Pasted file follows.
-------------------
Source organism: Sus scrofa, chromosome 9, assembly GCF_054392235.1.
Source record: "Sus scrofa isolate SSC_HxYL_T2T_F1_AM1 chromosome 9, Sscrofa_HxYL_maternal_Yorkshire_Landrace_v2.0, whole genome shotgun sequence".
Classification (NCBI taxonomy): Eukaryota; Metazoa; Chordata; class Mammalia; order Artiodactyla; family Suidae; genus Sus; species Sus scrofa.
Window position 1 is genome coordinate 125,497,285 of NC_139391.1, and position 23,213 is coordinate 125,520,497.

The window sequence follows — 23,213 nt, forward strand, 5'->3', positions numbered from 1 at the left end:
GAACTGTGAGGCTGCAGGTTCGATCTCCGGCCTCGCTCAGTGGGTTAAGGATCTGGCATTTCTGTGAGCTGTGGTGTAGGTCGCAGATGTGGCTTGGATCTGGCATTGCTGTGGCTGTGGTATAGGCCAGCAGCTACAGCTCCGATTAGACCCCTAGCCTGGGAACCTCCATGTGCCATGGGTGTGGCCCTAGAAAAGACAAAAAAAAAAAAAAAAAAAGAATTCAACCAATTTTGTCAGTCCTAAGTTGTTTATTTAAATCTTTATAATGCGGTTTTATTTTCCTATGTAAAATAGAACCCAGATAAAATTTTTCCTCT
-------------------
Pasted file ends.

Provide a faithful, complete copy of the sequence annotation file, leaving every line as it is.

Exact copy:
Source organism: Sus scrofa, chromosome 9, assembly GCF_054392235.1.
Source record: "Sus scrofa isolate SSC_HxYL_T2T_F1_AM1 chromosome 9, Sscrofa_HxYL_maternal_Yorkshire_Landrace_v2.0, whole genome shotgun sequence".
Classification (NCBI taxonomy): Eukaryota; Metazoa; Chordata; class Mammalia; order Artiodactyla; family Suidae; genus Sus; species Sus scrofa.
Window position 1 is genome coordinate 125,497,285 of NC_139391.1, and position 23,213 is coordinate 125,520,497.

The window sequence follows — 23,213 nt, forward strand, 5'->3', positions numbered from 1 at the left end:
GAACTGTGAGGCTGCAGGTTCGATCTCCGGCCTCGCTCAGTGGGTTAAGGATCTGGCATTTCTGTGAGCTGTGGTGTAGGTCGCAGATGTGGCTTGGATCTGGCATTGCTGTGGCTGTGGTATAGGCCAGCAGCTACAGCTCCGATTAGACCCCTAGCCTGGGAACCTCCATGTGCCATGGGTGTGGCCCTAGAAAAGACAAAAAAAAAAAAAAAAAAAGAATTCAACCAATTTTGTCAGTCCTAAGTTGTTTATTTAAATCTTTATAATGCGGTTTTATTTTCCTATGTAAAATAGAACCCAGATAAAATTTTTCCTCT